Katarina Vigodová advises on how to prepare for skiing with a dog (part 1)

Winter is showing off in all its glory. And winter sports fans are setting off for the mountains. They're often accompanied by their four-legged friends. Especially more and more popular is becoming ski mountaineering. Furry companion's presence is becoming more common also on cross-country trails. We asked Katarina Vigodová, a Slovak musher, how to prepare before setting off skiing with your dog. She advises owners not to overestimate their abilities.

What would you advise someone who is preparing to set off with their dog for the first time? 

It's definitely better to have previous experience in ski mountaineering and therefore be aware of what's to come. This way we can concentrate on enjoying spending time with the dog, rather than fighting to survive. A small practice beforehand or a more careful start is definitely recommended. The trail should be chosen based on our abilities, and its profile and difficulty adapted accordingly. 


I presume a classic lead isn't enough. What equipment is required?

For skijoring, it's good to have skating cross-country skis and a hipbelt that offers freedom of movement. Also a long bungee rope to ensure a sufficient distance between the end of the skis and the dog's back paws. Usually a classic 2.8 m log bungee rope, used also for scooters or bikejoring, is enough. A suitable dog harness goes without saying. It should be the length of the dog's back. 


What shouldn't the owner forget to pack for the dog?

It's important not to forget about the unpredictability of the weather and pack a warm layer for ourselves as well as for the dog. Having dog shoes in our pocket is alpha and omega whether we're planning to do a 5 km long loop on cross-country skis or an all-day trip. The change in snow conditions or an unexpected injury can always surprise us. It's good to be prepared and have shoes for all 4 paws, which will save the dog in case of an injury or prevent an injury on hard, frozen snow.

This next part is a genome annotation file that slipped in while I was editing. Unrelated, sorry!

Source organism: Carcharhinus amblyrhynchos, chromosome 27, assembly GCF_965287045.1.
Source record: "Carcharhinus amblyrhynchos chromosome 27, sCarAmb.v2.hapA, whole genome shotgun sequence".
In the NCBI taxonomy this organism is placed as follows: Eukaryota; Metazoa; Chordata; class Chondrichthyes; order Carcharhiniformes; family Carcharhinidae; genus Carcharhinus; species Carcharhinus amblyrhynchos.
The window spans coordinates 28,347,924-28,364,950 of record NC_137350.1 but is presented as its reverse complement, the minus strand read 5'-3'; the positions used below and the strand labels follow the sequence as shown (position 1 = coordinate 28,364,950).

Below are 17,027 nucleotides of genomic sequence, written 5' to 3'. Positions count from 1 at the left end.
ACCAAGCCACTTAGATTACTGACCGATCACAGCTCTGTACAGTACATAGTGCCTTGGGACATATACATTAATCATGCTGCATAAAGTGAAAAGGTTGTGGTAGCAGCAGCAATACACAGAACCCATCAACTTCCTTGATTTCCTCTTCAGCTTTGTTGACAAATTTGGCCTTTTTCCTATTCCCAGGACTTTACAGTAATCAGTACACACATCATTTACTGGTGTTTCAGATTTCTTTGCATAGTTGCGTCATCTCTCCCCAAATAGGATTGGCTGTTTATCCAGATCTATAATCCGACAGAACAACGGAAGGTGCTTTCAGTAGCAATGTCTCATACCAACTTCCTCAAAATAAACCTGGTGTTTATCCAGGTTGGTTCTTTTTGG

You've mentioned injured paws from the snow. What if the dog cuts itself on the edge of the ski?

It's recommended to take a small first aid box on longer trips. Take at least Coban - which is an elastic dressing that can stop bleeding in case the dog, despite all the precautions, cuts itself on the side of the skis. 


Should the dog's nutrition be changed before, during or after the workout? And how?

It's a training or a trip like any other, so just keep feeding them like you're used to during training or when going for a trip. Don't underestimate hydration and always take a snack with you on longer trips. Ideally it should be small in size but high in energy value. Nobody likes running with a full stomach. 


Thank you very much, Katka, for today's introduction to how to get ready for skiing with a dog. Next time, we're going to continue with how to move with your dog when you get out there.



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